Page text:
Francis Collins is the director of the NIH, and an amazingly accomplished physician and geneticist. He is also remarkable for being one of the most "out" of Christian believers in the higher echelons of science.
We talked about Collins before, in the context of the shameful protests that some scientists made about his nomination to lead NIH. I refer you to that post for a detailed discussion of my views on this.
I also recommend to you a excellent recent New Yorker profile that also addresses some of the recent stem cell debate.
A propos of JCF mentioning praying for Christopher Hitchens, a prominent "new atheist" voice, I wanted to point out this recent piece Collins wrote for the WaPo, Praying for my friend Christopher Hitchens
It was with dismay that I learned in June that Christopher had been diagnosed with cancer. And this was a very serious situation - esophageal cancer that has already spread to regional lymph nodes has a poor prognosis, and pursuing all avenues of intervention, even if experimental, would be highly advisable. ...I think that is a wise and caring letter.
So as I have done in other situations where a friend was in trouble, I reached out to Christopher and his wife Carol Blue to offer assistance. They welcomed that possibility, and we've met several times since then....
Some observers have expressed surprise that the atheist intellectual and the Christian physician-scientist could become friends. After all, in the current political climate in Washington, anyone who doesn't agree with you is supposed to be your enemy. But I would like to think that Christopher's sharp intellect has challenged my own defense of the rationality of faith to be more consistent and compelling. "As iron sharpens iron, so one man sharpens another" (Proverbs 27:17)....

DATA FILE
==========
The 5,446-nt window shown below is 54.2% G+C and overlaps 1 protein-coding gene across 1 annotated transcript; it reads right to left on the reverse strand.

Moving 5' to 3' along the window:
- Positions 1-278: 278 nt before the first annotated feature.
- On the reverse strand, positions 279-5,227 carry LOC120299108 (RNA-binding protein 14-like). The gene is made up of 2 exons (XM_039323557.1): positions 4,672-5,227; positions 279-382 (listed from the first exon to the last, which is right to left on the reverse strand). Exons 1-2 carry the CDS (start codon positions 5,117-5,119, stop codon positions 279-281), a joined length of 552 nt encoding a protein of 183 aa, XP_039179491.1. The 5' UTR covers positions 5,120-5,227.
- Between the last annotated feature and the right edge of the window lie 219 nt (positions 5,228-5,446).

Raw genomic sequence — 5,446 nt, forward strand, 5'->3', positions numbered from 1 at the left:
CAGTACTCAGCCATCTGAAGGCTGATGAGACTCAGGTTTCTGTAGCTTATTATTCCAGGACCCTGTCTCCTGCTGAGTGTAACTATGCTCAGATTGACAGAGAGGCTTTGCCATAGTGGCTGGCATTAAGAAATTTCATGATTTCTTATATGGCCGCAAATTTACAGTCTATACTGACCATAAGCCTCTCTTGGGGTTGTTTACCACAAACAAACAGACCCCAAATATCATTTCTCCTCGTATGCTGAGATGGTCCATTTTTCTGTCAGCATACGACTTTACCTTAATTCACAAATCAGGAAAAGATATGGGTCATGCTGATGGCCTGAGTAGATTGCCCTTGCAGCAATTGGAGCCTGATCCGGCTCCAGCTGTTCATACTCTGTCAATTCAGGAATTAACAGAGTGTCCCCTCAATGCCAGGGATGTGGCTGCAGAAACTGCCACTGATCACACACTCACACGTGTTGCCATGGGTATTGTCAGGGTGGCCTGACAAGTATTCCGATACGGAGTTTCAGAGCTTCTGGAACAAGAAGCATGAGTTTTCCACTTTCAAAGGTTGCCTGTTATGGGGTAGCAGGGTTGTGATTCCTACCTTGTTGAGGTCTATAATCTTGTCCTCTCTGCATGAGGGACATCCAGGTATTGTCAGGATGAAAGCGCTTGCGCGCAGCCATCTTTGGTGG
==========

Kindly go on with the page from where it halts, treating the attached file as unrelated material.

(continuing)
Over these last few months, we have not talked directly about faith. He knows that I am praying for him. But my prayer is not so much for a supernatural intervention - as a physician I have not seen evidence for such medical miracles in my own experience. Instead I pray for myself and for Christopher along the lines of James 1:5 - "If any of you lacks wisdom, let him ask God, who gives generously to all without reproach, and it will be given him." And I then give thanks for the chance to share in a deepening friendship.
It's also worth remembering that unlike yours truly, Collins is both MD and PhD. He has practiced medicine. My experience is that physicians are much more likely to be people of faith, and not ashamed of it, than the pure scientists. Perhaps it is because of the ultimately humbling nature of putting our paltry knowledge against real flesh-and-blood, pain, and death. It is very easy in science to be glib about "curing cancer" and the hard, bright light of relentlessly intellectual pursuit. We aren't called upon to utter death sentences to real people. There's actually a striking cultural gap between physician and scientist. Collins is one of the rare birds who bridges that (he's an outstanding basic scientist), but the reminder that he is a physician by training helps me understand part of where that faith may come from. I've never met him, but I really like him as head of NIH.